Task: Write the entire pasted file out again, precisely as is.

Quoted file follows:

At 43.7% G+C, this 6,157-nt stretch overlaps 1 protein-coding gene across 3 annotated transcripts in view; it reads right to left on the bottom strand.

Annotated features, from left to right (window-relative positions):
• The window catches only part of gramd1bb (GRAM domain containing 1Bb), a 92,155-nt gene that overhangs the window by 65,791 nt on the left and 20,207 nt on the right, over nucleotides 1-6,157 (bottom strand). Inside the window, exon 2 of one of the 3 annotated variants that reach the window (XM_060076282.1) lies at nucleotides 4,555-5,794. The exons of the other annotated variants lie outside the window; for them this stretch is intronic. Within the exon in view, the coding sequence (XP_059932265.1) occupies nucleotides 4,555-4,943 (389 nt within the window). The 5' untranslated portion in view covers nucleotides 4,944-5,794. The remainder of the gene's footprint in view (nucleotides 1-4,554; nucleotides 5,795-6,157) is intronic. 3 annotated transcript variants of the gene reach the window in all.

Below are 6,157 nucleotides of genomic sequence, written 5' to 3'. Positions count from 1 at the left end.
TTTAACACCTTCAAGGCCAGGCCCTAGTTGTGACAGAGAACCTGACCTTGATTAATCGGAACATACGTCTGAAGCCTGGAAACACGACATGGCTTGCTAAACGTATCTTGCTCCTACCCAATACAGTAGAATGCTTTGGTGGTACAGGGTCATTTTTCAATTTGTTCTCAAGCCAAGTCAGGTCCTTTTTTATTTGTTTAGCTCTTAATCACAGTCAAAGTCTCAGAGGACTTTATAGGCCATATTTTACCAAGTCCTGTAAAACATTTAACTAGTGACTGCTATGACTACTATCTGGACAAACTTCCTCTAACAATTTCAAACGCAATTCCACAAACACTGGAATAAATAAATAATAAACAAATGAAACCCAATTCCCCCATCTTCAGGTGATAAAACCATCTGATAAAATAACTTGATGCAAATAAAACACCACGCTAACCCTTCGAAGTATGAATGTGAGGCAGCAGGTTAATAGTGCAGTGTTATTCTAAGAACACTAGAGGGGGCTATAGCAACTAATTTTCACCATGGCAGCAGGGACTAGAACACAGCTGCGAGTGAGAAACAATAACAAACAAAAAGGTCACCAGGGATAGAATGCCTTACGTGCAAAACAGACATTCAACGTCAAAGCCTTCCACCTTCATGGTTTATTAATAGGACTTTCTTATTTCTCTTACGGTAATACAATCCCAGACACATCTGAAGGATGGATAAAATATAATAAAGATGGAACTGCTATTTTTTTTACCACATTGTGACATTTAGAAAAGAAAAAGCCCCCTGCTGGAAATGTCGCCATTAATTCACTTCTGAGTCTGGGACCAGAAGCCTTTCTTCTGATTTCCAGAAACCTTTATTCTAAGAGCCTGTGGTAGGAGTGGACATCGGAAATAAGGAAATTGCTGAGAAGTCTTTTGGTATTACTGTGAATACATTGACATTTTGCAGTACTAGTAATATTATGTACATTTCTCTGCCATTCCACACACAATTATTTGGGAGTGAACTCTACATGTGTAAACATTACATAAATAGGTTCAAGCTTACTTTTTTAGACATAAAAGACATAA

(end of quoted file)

At 43.7% G+C, this 6,157-nt stretch overlaps 1 protein-coding gene across 3 annotated transcripts in view; it reads right to left on the bottom strand.

Annotated features, from left to right (window-relative positions):
• The window catches only part of gramd1bb (GRAM domain containing 1Bb), a 92,155-nt gene that overhangs the window by 65,791 nt on the left and 20,207 nt on the right, over nucleotides 1-6,157 (bottom strand). Inside the window, exon 2 of one of the 3 annotated variants that reach the window (XM_060076282.1) lies at nucleotides 4,555-5,794. The exons of the other annotated variants lie outside the window; for them this stretch is intronic. Within the exon in view, the coding sequence (XP_059932265.1) occupies nucleotides 4,555-4,943 (389 nt within the window). The 5' untranslated portion in view covers nucleotides 4,944-5,794. The remainder of the gene's footprint in view (nucleotides 1-4,554; nucleotides 5,795-6,157) is intronic. 3 annotated transcript variants of the gene reach the window in all.

Below are 6,157 nucleotides of genomic sequence, written 5' to 3'. Positions count from 1 at the left end.
TTTAACACCTTCAAGGCCAGGCCCTAGTTGTGACAGAGAACCTGACCTTGATTAATCGGAACATACGTCTGAAGCCTGGAAACACGACATGGCTTGCTAAACGTATCTTGCTCCTACCCAATACAGTAGAATGCTTTGGTGGTACAGGGTCATTTTTCAATTTGTTCTCAAGCCAAGTCAGGTCCTTTTTTATTTGTTTAGCTCTTAATCACAGTCAAAGTCTCAGAGGACTTTATAGGCCATATTTTACCAAGTCCTGTAAAACATTTAACTAGTGACTGCTATGACTACTATCTGGACAAACTTCCTCTAACAATTTCAAACGCAATTCCACAAACACTGGAATAAATAAATAATAAACAAATGAAACCCAATTCCCCCATCTTCAGGTGATAAAACCATCTGATAAAATAACTTGATGCAAATAAAACACCACGCTAACCCTTCGAAGTATGAATGTGAGGCAGCAGGTTAATAGTGCAGTGTTATTCTAAGAACACTAGAGGGGGCTATAGCAACTAATTTTCACCATGGCAGCAGGGACTAGAACACAGCTGCGAGTGAGAAACAATAACAAACAAAAAGGTCACCAGGGATAGAATGCCTTACGTGCAAAACAGACATTCAACGTCAAAGCCTTCCACCTTCATGGTTTATTAATAGGACTTTCTTATTTCTCTTACGGTAATACAATCCCAGACACATCTGAAGGATGGATAAAATATAATAAAGATGGAACTGCTATTTTTTTTACCACATTGTGACATTTAGAAAAGAAAAAGCCCCCTGCTGGAAATGTCGCCATTAATTCACTTCTGAGTCTGGGACCAGAAGCCTTTCTTCTGATTTCCAGAAACCTTTATTCTAAGAGCCTGTGGTAGGAGTGGACATCGGAAATAAGGAAATTGCTGAGAAGTCTTTTGGTATTACTGTGAATACATTGACATTTTGCAGTACTAGTAATATTATGTACATTTCTCTGCCATTCCACACACAATTATTTGGGAGTGAACTCTACATGTGTAAACATTACATAAATAGGTTCAAGCTTACTTTTTTAGACATAAAAGACATAA